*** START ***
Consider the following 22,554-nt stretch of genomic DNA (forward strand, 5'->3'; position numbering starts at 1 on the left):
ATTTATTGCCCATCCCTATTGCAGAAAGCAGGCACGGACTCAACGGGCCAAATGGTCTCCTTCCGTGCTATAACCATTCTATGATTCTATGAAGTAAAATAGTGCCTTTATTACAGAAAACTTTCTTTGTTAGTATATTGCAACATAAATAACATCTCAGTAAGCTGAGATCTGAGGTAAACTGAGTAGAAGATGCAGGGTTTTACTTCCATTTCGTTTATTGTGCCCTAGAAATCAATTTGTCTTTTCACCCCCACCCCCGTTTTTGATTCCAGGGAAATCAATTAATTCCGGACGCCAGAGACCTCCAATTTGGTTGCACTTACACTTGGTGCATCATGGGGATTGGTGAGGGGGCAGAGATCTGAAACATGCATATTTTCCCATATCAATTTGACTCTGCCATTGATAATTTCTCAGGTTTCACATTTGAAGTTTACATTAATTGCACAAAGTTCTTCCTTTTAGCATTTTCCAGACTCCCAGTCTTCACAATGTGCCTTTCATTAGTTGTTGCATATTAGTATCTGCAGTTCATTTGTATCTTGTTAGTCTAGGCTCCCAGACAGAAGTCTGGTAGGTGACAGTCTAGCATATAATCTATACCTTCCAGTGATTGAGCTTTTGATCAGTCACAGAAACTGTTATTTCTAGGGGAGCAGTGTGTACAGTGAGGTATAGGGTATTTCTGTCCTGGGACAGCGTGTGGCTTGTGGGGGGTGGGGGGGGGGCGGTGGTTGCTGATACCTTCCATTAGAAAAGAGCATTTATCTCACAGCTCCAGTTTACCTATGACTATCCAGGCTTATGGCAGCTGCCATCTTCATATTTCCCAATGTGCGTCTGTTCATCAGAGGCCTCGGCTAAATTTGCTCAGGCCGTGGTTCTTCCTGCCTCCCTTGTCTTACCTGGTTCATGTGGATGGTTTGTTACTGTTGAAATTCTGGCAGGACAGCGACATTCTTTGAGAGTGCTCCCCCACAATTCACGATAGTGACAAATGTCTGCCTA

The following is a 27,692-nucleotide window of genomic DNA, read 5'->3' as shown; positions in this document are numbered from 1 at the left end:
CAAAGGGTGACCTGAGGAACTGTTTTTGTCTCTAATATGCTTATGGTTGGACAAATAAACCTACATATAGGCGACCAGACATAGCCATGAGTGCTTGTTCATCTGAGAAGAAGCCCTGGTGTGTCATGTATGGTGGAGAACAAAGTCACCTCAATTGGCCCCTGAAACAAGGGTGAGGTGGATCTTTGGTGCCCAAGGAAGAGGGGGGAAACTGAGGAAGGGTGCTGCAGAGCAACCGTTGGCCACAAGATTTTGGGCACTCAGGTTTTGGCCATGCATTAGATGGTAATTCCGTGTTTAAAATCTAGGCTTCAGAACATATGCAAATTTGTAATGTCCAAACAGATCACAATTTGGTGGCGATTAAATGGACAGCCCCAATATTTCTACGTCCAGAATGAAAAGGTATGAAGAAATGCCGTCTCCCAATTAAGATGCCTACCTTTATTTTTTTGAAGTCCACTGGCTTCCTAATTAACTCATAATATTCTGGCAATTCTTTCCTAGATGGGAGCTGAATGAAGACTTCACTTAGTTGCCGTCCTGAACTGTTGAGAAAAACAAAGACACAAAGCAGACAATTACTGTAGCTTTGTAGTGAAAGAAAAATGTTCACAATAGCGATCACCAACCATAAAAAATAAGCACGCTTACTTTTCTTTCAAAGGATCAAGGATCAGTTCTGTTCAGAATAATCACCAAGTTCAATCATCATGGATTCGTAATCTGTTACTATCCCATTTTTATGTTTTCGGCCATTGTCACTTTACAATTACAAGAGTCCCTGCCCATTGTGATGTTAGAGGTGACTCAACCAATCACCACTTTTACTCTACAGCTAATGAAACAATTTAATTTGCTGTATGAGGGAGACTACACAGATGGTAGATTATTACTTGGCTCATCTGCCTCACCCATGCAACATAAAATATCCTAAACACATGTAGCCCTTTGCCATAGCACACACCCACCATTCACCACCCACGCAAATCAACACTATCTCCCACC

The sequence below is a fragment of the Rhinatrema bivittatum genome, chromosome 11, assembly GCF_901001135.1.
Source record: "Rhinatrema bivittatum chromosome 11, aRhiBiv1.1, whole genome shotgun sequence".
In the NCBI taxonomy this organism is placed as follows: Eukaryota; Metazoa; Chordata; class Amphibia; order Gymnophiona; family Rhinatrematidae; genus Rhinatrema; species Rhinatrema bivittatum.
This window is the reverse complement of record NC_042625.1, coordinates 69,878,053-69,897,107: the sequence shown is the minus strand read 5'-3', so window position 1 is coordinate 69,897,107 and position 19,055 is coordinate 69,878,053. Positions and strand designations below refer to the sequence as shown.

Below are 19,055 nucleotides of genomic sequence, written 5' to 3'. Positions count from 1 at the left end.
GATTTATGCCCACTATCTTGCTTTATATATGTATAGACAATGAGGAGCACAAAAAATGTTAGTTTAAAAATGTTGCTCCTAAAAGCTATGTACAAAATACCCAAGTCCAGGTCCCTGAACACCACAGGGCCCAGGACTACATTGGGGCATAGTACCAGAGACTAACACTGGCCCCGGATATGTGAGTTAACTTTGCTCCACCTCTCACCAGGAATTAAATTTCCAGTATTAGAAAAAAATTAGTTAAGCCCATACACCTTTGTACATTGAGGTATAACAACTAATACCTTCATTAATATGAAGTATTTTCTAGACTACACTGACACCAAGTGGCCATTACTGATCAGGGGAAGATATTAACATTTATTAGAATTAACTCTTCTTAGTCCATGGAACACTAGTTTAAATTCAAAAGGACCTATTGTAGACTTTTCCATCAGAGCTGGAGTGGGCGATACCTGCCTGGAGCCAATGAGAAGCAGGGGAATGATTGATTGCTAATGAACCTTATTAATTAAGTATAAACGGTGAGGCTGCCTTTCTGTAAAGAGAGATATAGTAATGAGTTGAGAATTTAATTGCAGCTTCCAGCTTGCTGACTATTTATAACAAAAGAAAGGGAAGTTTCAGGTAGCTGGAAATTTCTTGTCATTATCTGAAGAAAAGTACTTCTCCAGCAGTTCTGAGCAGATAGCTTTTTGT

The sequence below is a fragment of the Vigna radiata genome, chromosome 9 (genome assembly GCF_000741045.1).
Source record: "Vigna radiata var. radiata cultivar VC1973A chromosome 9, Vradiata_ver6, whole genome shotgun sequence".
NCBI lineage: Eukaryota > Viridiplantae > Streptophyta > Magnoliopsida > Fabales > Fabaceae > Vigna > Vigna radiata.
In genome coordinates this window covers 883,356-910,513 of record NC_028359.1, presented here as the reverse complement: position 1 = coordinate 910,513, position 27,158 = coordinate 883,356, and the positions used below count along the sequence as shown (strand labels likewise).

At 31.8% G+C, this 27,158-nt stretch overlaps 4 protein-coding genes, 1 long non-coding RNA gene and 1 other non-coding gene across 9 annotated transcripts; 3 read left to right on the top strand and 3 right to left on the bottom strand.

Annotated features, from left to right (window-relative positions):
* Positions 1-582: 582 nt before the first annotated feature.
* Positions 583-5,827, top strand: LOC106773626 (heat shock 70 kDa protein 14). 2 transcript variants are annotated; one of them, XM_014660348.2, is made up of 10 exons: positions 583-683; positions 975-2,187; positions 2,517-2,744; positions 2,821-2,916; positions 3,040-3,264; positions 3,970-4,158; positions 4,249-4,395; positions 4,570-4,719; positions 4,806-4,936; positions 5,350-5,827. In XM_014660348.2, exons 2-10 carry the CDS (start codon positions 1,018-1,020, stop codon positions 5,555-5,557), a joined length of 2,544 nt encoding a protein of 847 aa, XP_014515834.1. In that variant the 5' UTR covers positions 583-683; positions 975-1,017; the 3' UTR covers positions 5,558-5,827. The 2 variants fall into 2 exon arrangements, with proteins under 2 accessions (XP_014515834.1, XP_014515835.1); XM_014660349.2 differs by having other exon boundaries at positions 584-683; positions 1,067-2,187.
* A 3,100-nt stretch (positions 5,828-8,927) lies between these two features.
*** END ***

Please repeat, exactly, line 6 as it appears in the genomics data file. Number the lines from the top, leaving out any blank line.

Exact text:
Source record: "Rhinatrema bivittatum chromosome 11, aRhiBiv1.1, whole genome shotgun sequence".